If it’s going to rain why not camp under a bridge? You’ll stay dry …
… unless the water comes from the bottom. These rocks are where the tent was just a couple hours previous. No surprises during the night but when I was packing up in the morning I noticed that the river was starting to rise rather quickly.
I’ve arrived in Hampden. Further up the coast is Westport. There is no highway between Hampden and Westport. But the map shows a logging road that ends four kilometres from Westport. Surely, I surmise, somebody has cut a trail for ATV’s to allow access between the two towns. Going around on the highway would have been eighty kilometres further and some of that on the, too busy for my liking, Trans Canada. I made a few inquiries and learned that indeed I can make it through, a total distance of about 35 kilometres. Most of it is good logging road too I was told. A mention that I should watch out for coyotes had me wondering how much time my advisors had spent in the bush.
The decent logging road ended after about 10 kilometres. After that I was off the bike and pushing through loose rock more than I was riding. It was a nice change from riding highways though and I had no concerns if I didn’t get through in a day.
After a couple hours of rough going the road improved as did the flora. Now I was able to ride again. The brakes came on hard though shortly after taking this picture. I had just topped a little rise when I ran into these!
Photo courtesy of Colin Jandreau from an article in the PiscataquisObserver.
Not my picture but it was totally what I experienced. Mama bear and three cubs just twenty metres ahead. A big mama too, easily 300 pounds! Fortunately she was as startled as I was. She never gave her cubs a glance, she just charged off the road and into the bush with cubs in pursuit. Good thing! I pack bear spray and I did have it out, but it wasn’t as ready as it should have been for an encounter like this. If she had charged me as quickly as she ran off, I doubt I would have been able to ready the bear spray fast enough. It was on the top of my gear behind me, held by bungee, with the safety insert in place. I expected she would return once she had the cubs up a tree and I turned about and walked back on the road so as to keep the wind at my back. I figured I’d wait at least ten minutes for her return but after about five minutes I realized that there were no trees big enough to safely house her cubs. With the safety removed and spray in hand I then walked on by.
After a long day (with my moving average only 6.1 kph) I camped near dark at the start of the quad trail connecting the two logging roads. The next morning though had me biking back four km to find a water bottle that had dislodged from my pack. (It was given to me when I was paddling in Ontario. It’s pink and what have I ever owned that’s pink! I wanted it back!) On my return another bruno encounter. This time our separation was 200 metres and only one cub. She noticed me right away and I hollered expecting her to take flight. She did, but what are the chances – they both went into the bush on opposite sides of the road! I certainly would not be going anywhere until I knew they were reunited. After a few minutes she reappeared but, noticing me, she turned around again and disappeared into the bush. I thought I might have a long wait if the cub had gone up a tree. Another few minutes though and thankfully the cub crossed the road to join her. Lesson learned, at that distance I should have kept quiet and let her make the first move.
The town of Fleur de Lys. It’s at the north end of one of many small peninsulas that jut north. I thought perhaps I could find a suitable viewpoint where I could camp with the hope of doing some whale watching. All too rocky though so I returned to the town. It’s very easy to strike up a conversation with any of the ‘baymen’. When I asked about suitable camp spots I was told of a lovely spot at Coachman’s Cove, in from a junction I’d passed, 13 kilometres back. Then he remarked that he’d drive me there, adding how steep the hill leaving town was. Politely I thanked him but said it was something I was used to doing and would be fine getting myself over there. Nope, he’d have none of that and I realized he wasn’t just being polite and kind with his offer, he really wanted to take me there. As we were leaving town he saw a friend and invited him along for the drive too. All very pleasant, including the cold beer that was produced once we arrived. The camp spot he had it mind was indeed a beautiful spot with a shelter and picnic table. It was in use for a family gathering though. I easily found somewhere suitable nearby. Before long, I had a chat with a couple from the family picnic who strolled past. That resulted in a plate, piled high with fish stew and crab, being delivered to me as well as another beer. All so lovely but alas no whales to be seen.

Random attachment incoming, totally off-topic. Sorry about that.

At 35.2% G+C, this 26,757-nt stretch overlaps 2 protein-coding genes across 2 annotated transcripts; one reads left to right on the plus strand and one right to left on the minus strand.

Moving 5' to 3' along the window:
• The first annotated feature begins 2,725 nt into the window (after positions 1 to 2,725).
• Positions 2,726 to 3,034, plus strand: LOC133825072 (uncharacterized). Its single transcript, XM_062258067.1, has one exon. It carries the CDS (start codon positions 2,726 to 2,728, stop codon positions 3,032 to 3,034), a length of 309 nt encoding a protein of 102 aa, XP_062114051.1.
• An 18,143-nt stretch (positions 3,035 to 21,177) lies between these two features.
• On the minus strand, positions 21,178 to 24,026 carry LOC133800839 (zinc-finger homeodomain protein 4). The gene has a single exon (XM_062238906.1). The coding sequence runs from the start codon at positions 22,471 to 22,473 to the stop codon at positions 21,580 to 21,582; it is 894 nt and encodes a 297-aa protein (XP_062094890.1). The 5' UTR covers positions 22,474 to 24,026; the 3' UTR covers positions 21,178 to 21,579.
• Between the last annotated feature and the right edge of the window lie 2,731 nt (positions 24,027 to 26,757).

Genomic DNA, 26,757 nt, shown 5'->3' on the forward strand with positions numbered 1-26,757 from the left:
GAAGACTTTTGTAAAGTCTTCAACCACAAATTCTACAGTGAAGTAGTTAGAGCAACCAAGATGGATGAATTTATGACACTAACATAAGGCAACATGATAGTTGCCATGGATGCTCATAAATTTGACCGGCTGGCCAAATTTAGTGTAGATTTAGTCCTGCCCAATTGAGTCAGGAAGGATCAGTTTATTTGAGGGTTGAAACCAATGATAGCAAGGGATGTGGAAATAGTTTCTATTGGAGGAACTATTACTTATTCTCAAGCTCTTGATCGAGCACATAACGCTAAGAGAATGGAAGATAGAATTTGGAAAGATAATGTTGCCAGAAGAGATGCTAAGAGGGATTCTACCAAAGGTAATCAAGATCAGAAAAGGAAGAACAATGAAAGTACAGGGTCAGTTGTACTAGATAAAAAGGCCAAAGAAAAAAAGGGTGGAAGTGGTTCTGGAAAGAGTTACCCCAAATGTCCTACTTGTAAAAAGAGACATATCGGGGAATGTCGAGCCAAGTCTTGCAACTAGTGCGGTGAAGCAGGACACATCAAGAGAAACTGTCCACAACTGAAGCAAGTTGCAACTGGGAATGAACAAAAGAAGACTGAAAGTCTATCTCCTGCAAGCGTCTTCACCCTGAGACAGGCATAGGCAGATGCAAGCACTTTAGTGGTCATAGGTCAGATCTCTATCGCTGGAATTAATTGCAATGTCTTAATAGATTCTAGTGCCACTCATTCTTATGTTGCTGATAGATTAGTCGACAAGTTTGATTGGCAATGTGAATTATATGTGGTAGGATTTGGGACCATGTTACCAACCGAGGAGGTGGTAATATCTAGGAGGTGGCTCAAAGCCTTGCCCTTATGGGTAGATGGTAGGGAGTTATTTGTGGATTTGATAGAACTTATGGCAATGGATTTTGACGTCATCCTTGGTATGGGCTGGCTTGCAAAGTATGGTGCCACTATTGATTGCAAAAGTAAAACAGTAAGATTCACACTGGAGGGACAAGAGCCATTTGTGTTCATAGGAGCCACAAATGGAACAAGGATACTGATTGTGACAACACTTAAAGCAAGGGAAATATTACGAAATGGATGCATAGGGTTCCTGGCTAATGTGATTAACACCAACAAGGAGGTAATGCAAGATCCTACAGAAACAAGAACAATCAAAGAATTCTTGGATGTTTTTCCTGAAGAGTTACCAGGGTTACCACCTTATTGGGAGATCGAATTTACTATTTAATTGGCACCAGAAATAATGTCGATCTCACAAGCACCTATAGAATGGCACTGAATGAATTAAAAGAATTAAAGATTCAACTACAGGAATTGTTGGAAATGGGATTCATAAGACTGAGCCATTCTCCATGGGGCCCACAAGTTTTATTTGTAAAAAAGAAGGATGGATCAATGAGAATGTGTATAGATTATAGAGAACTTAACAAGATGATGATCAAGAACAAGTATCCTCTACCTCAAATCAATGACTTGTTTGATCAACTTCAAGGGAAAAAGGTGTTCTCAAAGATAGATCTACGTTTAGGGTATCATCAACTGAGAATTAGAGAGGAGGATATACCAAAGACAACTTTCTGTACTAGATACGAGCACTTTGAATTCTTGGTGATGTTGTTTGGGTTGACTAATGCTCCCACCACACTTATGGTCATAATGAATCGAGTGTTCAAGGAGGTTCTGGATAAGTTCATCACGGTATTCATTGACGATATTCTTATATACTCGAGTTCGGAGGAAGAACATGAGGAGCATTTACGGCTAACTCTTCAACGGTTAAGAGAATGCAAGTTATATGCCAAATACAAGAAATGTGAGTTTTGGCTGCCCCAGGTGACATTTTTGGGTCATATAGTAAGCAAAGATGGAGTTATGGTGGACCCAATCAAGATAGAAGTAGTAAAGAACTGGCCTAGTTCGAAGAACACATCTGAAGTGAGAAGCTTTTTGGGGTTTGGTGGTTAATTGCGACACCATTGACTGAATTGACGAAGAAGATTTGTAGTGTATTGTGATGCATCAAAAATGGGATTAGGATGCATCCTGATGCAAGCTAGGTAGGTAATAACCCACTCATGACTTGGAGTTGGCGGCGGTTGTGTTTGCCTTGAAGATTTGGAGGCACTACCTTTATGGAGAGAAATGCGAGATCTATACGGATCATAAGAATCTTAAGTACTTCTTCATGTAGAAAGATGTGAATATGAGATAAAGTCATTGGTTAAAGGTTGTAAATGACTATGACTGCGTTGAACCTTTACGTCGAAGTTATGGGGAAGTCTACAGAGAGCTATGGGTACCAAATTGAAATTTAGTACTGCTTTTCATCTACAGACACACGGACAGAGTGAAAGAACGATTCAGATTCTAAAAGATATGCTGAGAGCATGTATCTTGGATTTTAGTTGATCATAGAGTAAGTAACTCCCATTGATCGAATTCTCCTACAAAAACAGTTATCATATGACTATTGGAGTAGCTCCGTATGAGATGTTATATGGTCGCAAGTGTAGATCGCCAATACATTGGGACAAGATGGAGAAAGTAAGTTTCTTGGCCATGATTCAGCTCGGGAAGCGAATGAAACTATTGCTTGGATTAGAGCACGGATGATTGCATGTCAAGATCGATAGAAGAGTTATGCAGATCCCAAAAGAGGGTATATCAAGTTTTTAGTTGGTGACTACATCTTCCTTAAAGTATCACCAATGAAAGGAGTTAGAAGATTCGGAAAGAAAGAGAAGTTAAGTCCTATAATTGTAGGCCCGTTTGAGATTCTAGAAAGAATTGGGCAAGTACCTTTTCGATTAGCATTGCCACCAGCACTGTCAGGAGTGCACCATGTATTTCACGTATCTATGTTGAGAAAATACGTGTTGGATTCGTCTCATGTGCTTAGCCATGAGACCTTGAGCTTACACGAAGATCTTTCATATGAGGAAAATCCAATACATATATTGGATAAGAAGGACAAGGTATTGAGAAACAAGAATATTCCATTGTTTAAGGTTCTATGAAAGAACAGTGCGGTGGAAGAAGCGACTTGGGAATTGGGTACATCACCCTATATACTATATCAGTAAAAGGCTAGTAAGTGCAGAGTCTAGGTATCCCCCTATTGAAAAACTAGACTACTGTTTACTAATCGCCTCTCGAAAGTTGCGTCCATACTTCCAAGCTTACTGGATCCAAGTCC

No whale sightings either from a night camped at Wellmans Cove. Coming out of there I met a Conservation Office driving in. We chatted and I asked for his advise on where best to look for mussels. That I hadn’t been successful in finding any and that I would have liked to add them to my previous nights pasta. I cycled back to the highway and stopped at a fire hall that had a water tap and a picnic table. Except for my morning porridge mix I was out of grub. For lunch I ate my last two bars. A couple of locals on motorbikes stopped by and when we were chatting the CO fellow returned. I surely never told anybody that I was in dire need of food, but must have mentioned to the CO that I was on my last. The closest grocery store was twenty km distant. Next thing, the CO fellow is offering me his lunch. Of course, I emphatically decline his kind offer but the other two start laughing and tell me I am not going to win this argument. I asked him what he was going to do for lunch. He said he was heading to Triton and would be stopping at a cafe for the best $10 chicken dinner hereabouts. I gave him back his apple and a bar and gratefully accepted his sandwiches. But not to be outdone by his kindness I devised a plan. I would go to Triton the next day and try one of the chicken dinners myself. But I would pay for two and request that they provide him with another order the next time he came in.